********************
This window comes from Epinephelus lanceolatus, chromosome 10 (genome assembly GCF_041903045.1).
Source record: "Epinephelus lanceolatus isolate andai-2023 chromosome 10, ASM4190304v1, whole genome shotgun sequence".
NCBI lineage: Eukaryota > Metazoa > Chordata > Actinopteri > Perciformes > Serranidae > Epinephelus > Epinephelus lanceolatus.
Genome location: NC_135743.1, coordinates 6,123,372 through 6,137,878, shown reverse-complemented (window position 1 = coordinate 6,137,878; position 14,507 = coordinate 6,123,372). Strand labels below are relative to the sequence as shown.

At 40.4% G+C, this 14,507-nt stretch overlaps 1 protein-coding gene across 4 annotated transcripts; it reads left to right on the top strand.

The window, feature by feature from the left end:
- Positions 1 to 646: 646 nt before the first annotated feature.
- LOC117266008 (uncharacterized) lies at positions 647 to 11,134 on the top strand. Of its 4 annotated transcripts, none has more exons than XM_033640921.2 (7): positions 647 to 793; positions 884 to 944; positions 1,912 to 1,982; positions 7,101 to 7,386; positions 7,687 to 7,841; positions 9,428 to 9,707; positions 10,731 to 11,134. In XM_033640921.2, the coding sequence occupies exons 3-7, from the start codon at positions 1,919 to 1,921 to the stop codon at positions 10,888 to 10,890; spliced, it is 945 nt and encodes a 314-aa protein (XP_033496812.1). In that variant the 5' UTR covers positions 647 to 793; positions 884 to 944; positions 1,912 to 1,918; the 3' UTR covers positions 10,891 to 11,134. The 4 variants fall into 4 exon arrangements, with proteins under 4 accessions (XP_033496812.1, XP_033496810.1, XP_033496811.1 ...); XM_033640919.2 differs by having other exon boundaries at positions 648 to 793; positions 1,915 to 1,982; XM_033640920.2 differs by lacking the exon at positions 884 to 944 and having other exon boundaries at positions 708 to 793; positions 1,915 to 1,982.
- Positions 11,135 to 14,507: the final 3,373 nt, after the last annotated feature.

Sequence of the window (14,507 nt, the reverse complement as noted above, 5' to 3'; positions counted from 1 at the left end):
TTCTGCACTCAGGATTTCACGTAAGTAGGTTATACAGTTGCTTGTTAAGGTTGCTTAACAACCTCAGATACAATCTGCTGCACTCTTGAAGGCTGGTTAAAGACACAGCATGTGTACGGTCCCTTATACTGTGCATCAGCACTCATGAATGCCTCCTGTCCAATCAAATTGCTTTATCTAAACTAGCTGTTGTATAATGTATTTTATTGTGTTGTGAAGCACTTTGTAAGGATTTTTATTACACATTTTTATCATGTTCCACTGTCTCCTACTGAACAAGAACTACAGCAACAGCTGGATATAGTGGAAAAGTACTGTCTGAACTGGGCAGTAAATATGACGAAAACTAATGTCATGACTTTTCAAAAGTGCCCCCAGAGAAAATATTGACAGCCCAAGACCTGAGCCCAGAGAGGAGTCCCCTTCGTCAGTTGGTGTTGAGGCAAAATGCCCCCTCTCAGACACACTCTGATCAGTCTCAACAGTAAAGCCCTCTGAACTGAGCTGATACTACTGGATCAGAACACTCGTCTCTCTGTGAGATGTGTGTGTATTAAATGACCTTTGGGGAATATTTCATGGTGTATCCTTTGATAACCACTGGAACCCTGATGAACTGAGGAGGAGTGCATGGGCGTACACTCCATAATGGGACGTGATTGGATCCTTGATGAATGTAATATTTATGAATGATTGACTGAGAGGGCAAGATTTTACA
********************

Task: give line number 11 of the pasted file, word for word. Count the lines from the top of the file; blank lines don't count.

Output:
TTCTGCACTCAGGATTTCACGTAAGTAGGTTATACAGTTGCTTGTTAAGGTTGCTTAACAACCTCAGATACAATCTGCTGCACTCTTGAAGGCTGGTTAAAGACACAGCATGTGTACGGTCCCTTATACTGTGCATCAGCACTCATGAATGCCTCCTGTCCAATCAAATTGCTTTATCTAAACTAGCTGTTGTATAATGTATTTTATTGTGTTGTGAAGCACTTTGTAAGGATTTTTATTACACATTTTTATCATGTTCCACTGTCTCCTACTGAACAAGAACTACAGCAACAGCTGGATATAGTGGAAAAGTACTGTCTGAACTGGGCAGTAAATATGACGAAAACTAATGTCATGACTTTTCAAAAGTGCCCCCAGAGAAAATATTGACAGCCCAAGACCTGAGCCCAGAGAGGAGTCCCCTTCGTCAGTTGGTGTTGAGGCAAAATGCCCCCTCTCAGACACACTCTGATCAGTCTCAACAGTAAAGCCCTCTGAACTGAGCTGATACTACTGGATCAGAACACTCGTCTCTCTGTGAGATGTGTGTGTATTAAATGACCTTTGGGGAATATTTCATGGTGTATCCTTTGATAACCACTGGAACCCTGATGAACTGAGGAGGAGTGCATGGGCGTACACTCCATAATGGGACGTGATTGGATCCTTGATGAATGTAATATTTATGAATGATTGACTGAGAGGGCAAGATTTTACA